In 1997, the Texas legislature by statute enacted the official ballot requirement in anticipation of the introduction of electronic voting. Most importantly the Texas Constitution also requires it. But as Dr. Pressley told an audience during a recent public presentation, recorded by an AFP liaison, the failure to store the already-voted official ballot images is epidemic across Texas. The same goes for missing tapes.
“Travis County [election officials] told the judges, ‘Don’t print the tally tapes,’ ” Dr. Pressley said during the presentation. “I’ve had other candidates call me and say, ‘We’ve had the same problem but . . . didn’t know what to do.’ ”
She added: “So there were no records retained to document how the computer ‘said’ we voted.” In his initial ruling, Republican Judge Dan Mills issued a summary judgment, declaring there was “not even a scintilla of evidence” that the election was rigged, said Dr. Pressley, who filed thousands of pages of evidence.
“I paid a dollar a page for the court to record this into the appeals court,” she said. “Mills prevented us from getting evidence and then said that we had no evidence.”
That includes Mills blocking her from deposing an election worker to secure testimony on why that worker kept inserting corrupted cards into the machine. She is also requesting access to the actual corrupted memory cards—another request she says Mills blocked.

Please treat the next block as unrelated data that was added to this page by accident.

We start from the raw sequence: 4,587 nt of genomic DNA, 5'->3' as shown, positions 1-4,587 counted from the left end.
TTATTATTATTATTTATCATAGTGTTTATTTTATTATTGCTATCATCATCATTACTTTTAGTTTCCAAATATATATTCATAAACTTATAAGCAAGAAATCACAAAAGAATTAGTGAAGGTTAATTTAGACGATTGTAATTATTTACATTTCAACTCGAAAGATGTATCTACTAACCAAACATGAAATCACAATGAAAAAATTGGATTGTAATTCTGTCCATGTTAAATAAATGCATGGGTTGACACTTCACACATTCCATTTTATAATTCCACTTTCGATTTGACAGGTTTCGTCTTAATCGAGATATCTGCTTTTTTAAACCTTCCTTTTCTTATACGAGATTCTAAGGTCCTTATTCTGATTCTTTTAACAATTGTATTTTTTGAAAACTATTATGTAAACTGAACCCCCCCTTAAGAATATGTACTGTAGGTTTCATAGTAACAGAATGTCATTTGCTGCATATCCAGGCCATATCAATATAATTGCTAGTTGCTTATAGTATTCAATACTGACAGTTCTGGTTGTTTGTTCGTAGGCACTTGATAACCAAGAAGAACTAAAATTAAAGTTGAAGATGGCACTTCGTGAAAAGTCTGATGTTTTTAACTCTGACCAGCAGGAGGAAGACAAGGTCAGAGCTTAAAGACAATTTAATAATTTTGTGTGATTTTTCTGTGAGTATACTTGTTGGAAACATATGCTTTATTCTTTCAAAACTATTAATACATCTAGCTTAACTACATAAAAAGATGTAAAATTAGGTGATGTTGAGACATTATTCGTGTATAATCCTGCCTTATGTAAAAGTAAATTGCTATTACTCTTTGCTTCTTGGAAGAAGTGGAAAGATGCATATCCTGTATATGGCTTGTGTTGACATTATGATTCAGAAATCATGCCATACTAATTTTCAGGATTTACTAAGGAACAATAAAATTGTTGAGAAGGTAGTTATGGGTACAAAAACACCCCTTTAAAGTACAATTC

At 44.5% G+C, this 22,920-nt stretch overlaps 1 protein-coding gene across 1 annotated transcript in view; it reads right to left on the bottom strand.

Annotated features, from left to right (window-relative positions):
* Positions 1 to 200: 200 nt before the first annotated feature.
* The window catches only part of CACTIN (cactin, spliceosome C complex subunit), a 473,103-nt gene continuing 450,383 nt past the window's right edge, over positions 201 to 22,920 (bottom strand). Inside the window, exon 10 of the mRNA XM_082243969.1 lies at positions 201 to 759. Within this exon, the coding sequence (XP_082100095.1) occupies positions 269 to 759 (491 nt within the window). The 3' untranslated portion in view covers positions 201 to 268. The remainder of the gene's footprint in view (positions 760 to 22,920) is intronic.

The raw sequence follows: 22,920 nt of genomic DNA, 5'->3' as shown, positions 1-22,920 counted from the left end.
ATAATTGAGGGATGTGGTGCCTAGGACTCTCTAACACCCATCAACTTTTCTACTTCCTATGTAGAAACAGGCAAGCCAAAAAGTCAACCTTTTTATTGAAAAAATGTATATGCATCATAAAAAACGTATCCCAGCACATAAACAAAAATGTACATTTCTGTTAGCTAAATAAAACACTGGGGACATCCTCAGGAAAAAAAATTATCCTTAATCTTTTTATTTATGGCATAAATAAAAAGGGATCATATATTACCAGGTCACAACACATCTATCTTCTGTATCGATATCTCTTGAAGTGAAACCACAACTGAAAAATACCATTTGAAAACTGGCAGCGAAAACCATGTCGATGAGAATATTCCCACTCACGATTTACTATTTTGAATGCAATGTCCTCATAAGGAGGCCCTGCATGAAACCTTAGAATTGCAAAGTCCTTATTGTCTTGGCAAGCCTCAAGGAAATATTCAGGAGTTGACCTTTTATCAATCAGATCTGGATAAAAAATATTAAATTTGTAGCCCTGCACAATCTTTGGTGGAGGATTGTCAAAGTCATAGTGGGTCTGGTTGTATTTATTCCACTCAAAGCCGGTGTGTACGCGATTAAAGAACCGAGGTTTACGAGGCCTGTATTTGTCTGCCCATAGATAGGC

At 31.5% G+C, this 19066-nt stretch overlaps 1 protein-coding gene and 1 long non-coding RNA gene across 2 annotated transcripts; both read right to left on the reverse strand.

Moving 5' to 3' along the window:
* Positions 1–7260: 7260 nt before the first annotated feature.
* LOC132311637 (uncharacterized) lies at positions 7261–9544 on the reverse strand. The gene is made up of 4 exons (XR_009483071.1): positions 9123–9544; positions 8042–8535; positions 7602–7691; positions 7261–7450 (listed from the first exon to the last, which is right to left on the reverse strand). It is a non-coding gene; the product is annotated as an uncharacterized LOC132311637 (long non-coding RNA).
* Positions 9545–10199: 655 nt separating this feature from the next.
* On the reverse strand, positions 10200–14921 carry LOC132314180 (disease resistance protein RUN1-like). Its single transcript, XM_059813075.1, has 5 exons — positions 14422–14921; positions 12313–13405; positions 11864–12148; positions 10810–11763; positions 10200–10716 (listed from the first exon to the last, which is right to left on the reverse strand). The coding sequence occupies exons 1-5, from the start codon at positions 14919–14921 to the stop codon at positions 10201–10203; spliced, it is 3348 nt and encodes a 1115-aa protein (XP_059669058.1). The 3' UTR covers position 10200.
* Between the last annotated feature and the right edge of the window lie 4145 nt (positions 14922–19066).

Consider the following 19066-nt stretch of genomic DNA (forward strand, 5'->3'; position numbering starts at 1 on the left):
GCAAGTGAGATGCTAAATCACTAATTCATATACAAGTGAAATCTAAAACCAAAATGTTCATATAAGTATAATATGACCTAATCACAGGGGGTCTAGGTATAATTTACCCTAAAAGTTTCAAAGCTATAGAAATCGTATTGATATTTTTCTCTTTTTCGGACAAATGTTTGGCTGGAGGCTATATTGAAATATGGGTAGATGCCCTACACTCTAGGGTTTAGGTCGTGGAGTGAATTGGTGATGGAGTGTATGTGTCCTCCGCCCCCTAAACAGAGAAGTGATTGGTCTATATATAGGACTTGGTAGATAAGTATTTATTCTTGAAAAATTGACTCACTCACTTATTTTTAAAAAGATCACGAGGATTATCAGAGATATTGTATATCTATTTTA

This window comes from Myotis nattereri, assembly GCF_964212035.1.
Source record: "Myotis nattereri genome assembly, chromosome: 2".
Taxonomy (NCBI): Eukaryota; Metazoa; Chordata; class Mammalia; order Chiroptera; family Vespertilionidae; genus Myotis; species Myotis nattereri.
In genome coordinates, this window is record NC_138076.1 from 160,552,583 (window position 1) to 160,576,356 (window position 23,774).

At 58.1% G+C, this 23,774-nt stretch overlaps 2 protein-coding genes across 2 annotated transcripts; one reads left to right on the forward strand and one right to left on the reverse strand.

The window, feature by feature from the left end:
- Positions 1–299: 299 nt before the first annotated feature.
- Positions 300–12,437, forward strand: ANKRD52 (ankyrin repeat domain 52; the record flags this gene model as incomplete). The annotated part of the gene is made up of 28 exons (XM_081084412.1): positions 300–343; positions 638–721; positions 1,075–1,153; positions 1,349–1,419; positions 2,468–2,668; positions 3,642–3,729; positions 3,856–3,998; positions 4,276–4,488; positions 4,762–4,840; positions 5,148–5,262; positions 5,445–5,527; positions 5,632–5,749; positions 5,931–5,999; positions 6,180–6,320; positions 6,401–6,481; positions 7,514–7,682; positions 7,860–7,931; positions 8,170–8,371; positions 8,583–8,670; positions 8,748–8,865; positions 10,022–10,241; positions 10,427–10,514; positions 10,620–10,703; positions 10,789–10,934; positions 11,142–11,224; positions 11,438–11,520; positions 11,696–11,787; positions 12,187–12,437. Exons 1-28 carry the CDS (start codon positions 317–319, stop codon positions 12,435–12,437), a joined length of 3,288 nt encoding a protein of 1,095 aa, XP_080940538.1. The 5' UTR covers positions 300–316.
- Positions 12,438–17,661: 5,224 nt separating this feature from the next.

Mills even sanctioned Dr. Pressley $40,000 and her attorney $50,000 for filing a supposedly frivolous suit.
“There was even a deal on the table that they’d forgo the sanctions if we don’t appeal,” she noted.
Nonetheless, she’s appealing Mills’s ruling in the Third Court of Appeals in Travis County.
With a doctorate in chemistry, Dr. Pressley has spoken out against everything from the city’s water fluoridation to digital “smart” electric-usage meters believed to imperil human health.
She feels the city establishment tapped Casar to run against her mainly over her unsettling assertions that questionable subsidies and fee waivers are being doled out for construction projects and public-private partnerships, including millions in subsidies to local festivals.
Texas, especially Travis County, is a hotbed of attempted reforms, with grassroots activists pressing officials to recognize electronic-election fraud and return to paper ballots, hand-counted at the precinct level and placed in a clear box in front of a camera, with no break in the custody chain. This is something that noted election-reformer and author Bev Harris maintains must happen nationally for U.S. elections to mean anything.
As was the case with the Alamo 180 years ago, Texas is a pivotal battleground for momentous change.
Mark Anderson covers the annual Bilderberg meetings and is chairman of AFP’s new America First Action Committee, designed to involve AFP readers in focusing intensely on Congress to enact key changes, including monetary reform and a pullback of the warfare state. He and his wife Angie often work together on news projects.